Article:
Author Topic: Farmland- sell or rent? Any farm experts around?  (Read 513 times)

PharmaStache

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Farmland- sell or rent? Any farm experts around?
« on: November 08, 2017, 07:22:04 PM »
Any farmland experts here? 

We will eventually be inheriting 480 acres of farmland on the Canadian prairies.  I am told by the owner of this land that it rents for $50/acre or sells for $2000/acre (either is easy to do). 

Rent = 24k/year (minus expenses like taxes, around 5k/year, minus tax on the income...I would guess we would net around 12k/year)
Sell = almost 1 million

So...netting 12k/year on land that is worth 1 million seems like a poor investment, right?  Doing some googling on farmland prices in Canada all the numbers sound correct.  Can anyone explain why we would not just sell this land? 

Initially I liked the idea of owning it to diversify our holdings, so I'm hoping there is some good reason not to sell!

HeadedWest2029

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Re: Farmland- sell or rent? Any farm experts around?
« Reply #1 on: November 09, 2017, 01:25:57 PM »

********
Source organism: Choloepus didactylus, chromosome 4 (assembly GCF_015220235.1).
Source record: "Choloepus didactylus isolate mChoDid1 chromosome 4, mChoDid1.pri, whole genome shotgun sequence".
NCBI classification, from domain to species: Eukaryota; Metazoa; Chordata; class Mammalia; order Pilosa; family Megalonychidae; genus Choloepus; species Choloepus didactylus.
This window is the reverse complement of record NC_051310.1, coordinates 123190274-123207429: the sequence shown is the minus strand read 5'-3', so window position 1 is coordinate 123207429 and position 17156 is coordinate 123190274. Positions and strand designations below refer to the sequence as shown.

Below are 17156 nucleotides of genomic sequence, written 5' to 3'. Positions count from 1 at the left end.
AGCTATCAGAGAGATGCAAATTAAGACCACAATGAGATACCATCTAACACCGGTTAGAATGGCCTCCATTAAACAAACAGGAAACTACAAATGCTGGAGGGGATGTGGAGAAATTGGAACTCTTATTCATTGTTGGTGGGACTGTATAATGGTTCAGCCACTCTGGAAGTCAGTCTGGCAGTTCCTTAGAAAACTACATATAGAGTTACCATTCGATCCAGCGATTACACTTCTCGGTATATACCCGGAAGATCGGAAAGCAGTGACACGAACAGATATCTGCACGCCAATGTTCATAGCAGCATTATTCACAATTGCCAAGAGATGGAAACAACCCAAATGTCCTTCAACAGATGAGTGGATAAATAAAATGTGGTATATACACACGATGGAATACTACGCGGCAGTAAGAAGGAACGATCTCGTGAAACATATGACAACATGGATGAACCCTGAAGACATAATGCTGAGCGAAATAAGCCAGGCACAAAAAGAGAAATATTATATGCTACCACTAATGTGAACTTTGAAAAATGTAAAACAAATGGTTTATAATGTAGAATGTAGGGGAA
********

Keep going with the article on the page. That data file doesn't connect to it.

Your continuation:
Not a farmland expert, but I am a farmland owner.  I would say the one important missing element in your analysis is expected appreciation of the land value in addition to land rent, which is a more complete picture of total return.  I can't speak to Canadian farmland prices, but there should be data available to back test appreciation over the years to give you a better picture.  The productivity of the land is also a big factor here with your land yielding a more modest rent I'm guessing the land is not considered high productivity.  If you can truly net $2,000 per acre, I would agree other investments would probably give you a better long-term return (with higher volatility).  Keep in mind you'll lose a big hunk in transaction costs.  The major pro for farmland is it doesn't really correlate to equities so it provides portfolio diversification (even though it is very geographically concentrated) and tends to be very stable, with modest growth.  Where I'm at, farm land has had a steady rise other than the early 80's (when farmers were going bankrupt left & right) and more recently with commodities taking a dive and interest rates creeping back up slowly (after a ridiculous run of appreciation for a decade).  Check for any farm land appraisal organizations in your area for more information.  I have one in my state that puts out a fairly comprehensive PDF every year.